Jessica describes the events of that October 2017 day as somewhat serendipitous, even though what transpired illuminated a hidden threat to her life. Jessica, an actress, had just started rehearsing for a play in Billings, Montana, when she decided that contacts, rather than glasses, would better suit her part. “Really, I just thought it would be a good idea to be able to see while I was on stage,“ she laughs. “That’s all I needed was to get fitted for contacts. I didn’t feel that I needed, nor did I have time for, an eye exam. Besides I absolutely despise being dilated.” However, as fate would have it, she went that day to see Tom Felstet, OD, who feels strongly that a thorough view of the retina should be a part of every eye exam. Accordingly, Felstet had made it a priority to purchase an optomap ultra-widefield (UWF™) imaging device when he opened his new practice four years ago. He had the opportunity to utilize the technology during medical school and during his early years in practice. optomap is the only technology that captures over 80% of the retina in a single image, and it does so in a fraction of a second through an undilated pupil. When patients come to see Felstet he explains to them that it is important to have a comprehensive eye exam. He gives them the option to be dilated or, for a small fee, to have optomap screening without dilation. “Like many practitioners, I have always told my patients that they need to have a dilated exam at least every other year.” he explains. However, he stresses that changed after his experience with Jessica. “Now, it’s every year. I give all my patients the choice of dilation or an optomap exam. Over the past few years utilizing optomap I have realized that I discover far more pathology, often far sooner, than I might without it. I have found changes and pathology, that I could have missed otherwise.”
Felstet recalls that when Jessica came to see him that day, she was clearly in a hurry and quite adamant that she simply needed a contacts prescription and did not want to be dilated. “She was a healthy woman in her mid-50’s, with no remarkable family history and she did not report any symptoms. But fortunately for her she checked the box to get the optomap screening.”
When Dr. Felstet walked in to see Jessica he took one look at her image up on the screen and saw very clearly that there was a lesion in her right eye. “It was just far enough out that it would have been missed on an undilated slit lamp examination,” notes Felstet. When he showed it to Jessica he explained the area of concern and indicated that she should see an ophthalmologist. “He was very discreet,” Jessica recounts. “I know he did not want to alarm me. I could see quite clearly what he was talking about on the image, but even then, I was not really worried.” Jessica recalls that even when she did see the ophthalmologist, and he diagnosed the pathology as a choroidal melanoma, she still had difficulty accepting the gravity of the situation. “I mean, who had ever heard of a melanoma of the eye? That wasn’t even something on my radar. I had noticed some little flashes of light, but they were insignificant, and I just passed it off as reflections from some new glasses. Besides, in all other respects I was quite healthy.”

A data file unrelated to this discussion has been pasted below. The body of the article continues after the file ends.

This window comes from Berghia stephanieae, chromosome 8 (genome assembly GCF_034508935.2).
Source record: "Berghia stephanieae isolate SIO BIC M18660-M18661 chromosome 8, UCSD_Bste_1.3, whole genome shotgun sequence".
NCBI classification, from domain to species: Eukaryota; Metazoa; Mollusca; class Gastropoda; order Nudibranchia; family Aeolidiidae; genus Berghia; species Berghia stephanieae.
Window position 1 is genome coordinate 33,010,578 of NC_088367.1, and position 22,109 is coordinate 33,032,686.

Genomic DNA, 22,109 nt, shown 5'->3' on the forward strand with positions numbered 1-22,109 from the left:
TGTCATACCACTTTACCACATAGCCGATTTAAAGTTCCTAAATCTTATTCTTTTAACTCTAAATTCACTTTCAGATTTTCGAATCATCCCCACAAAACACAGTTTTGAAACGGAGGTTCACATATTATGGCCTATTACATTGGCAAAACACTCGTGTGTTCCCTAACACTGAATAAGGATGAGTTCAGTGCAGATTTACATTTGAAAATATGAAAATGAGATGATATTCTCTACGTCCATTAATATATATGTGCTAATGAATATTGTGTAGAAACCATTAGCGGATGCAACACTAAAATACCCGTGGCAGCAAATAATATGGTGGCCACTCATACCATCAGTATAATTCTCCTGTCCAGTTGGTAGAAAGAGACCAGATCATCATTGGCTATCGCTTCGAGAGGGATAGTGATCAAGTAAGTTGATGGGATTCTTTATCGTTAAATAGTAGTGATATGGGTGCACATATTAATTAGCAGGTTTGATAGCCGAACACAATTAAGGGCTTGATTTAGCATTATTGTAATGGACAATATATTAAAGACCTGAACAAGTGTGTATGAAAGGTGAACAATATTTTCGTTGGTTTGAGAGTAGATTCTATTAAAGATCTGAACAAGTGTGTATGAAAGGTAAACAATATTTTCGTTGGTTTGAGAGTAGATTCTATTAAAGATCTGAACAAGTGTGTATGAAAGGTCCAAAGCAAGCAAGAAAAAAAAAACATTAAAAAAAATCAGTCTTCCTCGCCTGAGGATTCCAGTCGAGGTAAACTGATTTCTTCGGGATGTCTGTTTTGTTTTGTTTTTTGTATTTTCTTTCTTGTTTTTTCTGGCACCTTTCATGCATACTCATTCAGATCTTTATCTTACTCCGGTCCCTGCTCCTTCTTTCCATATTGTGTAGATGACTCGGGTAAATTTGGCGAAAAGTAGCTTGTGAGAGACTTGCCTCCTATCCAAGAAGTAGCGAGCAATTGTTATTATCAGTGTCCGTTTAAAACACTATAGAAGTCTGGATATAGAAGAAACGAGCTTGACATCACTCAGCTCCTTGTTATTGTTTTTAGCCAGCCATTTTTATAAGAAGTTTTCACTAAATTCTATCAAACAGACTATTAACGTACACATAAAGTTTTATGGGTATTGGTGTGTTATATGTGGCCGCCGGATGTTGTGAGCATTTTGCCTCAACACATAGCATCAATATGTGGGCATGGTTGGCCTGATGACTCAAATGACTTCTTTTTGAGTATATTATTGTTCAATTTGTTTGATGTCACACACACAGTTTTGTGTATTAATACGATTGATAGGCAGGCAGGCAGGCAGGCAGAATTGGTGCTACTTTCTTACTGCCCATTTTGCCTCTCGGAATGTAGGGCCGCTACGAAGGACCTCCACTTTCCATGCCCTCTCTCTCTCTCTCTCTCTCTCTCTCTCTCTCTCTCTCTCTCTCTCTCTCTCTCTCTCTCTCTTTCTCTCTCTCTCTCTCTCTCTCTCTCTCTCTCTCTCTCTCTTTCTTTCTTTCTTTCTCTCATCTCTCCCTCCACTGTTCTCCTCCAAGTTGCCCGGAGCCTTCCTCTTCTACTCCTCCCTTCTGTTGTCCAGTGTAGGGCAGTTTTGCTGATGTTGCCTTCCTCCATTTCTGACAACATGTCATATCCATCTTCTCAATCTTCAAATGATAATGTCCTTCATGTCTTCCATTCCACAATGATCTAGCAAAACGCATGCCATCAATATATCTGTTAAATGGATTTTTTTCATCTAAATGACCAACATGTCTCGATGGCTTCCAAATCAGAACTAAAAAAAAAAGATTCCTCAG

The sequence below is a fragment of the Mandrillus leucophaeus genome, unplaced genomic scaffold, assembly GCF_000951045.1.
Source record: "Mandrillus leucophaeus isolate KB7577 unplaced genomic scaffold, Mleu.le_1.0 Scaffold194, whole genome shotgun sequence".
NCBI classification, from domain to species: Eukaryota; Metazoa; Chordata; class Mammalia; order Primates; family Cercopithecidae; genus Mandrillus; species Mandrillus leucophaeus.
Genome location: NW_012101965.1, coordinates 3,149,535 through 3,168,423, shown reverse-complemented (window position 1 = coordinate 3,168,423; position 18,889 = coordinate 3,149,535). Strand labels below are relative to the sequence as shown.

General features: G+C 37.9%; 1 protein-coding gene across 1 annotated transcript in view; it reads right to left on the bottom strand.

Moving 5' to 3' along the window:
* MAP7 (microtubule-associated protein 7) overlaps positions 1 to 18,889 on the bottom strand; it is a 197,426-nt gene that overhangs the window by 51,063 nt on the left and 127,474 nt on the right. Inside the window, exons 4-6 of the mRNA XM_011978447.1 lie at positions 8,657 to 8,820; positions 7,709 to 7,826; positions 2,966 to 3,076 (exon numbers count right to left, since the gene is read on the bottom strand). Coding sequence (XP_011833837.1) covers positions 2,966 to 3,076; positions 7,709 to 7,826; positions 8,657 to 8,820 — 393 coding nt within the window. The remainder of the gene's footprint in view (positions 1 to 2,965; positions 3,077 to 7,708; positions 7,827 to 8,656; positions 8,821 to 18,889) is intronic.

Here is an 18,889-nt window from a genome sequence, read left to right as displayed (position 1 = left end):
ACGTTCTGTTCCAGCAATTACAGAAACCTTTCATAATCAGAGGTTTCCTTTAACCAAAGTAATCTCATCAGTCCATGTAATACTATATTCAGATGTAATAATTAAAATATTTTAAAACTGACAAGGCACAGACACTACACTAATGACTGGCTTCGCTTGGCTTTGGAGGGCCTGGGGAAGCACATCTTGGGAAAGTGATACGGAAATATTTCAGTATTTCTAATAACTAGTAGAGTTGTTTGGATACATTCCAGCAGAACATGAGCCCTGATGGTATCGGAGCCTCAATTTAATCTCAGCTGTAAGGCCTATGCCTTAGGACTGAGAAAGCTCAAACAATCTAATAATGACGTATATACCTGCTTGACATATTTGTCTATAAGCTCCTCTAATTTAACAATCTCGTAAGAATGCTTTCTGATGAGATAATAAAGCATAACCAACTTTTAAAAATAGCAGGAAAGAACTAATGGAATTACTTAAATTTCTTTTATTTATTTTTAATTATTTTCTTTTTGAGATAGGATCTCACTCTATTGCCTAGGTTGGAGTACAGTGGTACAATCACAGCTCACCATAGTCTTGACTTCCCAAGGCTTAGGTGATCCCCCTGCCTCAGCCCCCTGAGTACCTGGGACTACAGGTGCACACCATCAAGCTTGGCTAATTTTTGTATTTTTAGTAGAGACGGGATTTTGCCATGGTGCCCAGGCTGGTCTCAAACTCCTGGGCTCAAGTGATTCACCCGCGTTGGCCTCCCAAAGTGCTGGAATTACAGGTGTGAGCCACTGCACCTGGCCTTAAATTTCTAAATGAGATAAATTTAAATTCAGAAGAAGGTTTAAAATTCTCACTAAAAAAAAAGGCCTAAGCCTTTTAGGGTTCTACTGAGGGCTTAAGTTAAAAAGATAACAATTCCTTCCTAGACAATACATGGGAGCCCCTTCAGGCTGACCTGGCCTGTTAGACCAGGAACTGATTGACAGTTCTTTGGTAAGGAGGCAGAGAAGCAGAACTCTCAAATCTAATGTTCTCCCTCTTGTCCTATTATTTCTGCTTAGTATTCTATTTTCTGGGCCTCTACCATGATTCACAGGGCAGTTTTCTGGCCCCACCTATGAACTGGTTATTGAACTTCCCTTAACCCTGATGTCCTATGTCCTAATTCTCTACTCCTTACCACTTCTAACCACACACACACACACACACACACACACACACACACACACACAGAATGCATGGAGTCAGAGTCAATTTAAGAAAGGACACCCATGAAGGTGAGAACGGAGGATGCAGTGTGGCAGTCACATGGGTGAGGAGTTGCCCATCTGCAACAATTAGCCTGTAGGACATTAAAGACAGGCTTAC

Jessica was then referred to an ocular oncologist in Denver and it was not until then that she grasped the significance of what was occurring. “My tumor was 11 mm wide, so it was right on the cusp – just ½ mm from what would have resulted in an automatic enucleation. Jessica was treated immediately and successfully with radioactive plaque therapy, but during surgery the tumor was biopsied revealing that she was genetically at high risk for metastases, particularly to the liver. Ocular melanoma tends to be aggressive and metastasizes, or spreads to other organs in the body, in about half of all cases.
Felstet says that he still gets chills when he thinks of how close Jessica came to losing her eye and how disruptive this experience was for him as a practitioner. He underscores that he has always been committed to providing comprehensive eye care, however he gives extra priority to communicating to his patients the critical importance of having a thorough examination of the retina every year.
“It is interesting to me how close that tumor was to her macula and yet she was not aware of any changes to her vision in that field, if she had not come in for her contacts when she did and if we had allowed her to refuse dilation, or an optomap, she would have likely lost her eye or could have lost her life.” He muses, “She returned to me recently and we took another optomap image, in looking at it I think that it is amazing that she is still here but that she also still has her central vision. Looking at that image again, I told her that she is miracle.”
Felstet notes that he has detected numerous pathologies since Jessica’s visit, from subtle pigment changes that suggested dangerous lesions, to BRVO in young, outwardly healthy individuals. “I am much more direct now about the importance of getting an optomap and about what I see on those images. I really would not want to practice without it because it would be hard to miss something as the pathology really stands out. It gives me enormous peace of mind.” Felstet is confident that optomap UWF will become the gold standard of care. “It helps me provide the best service to my patients. I honestly think there is no reason to practice without it.”
Read Dr. Felset’s full testimonial here…
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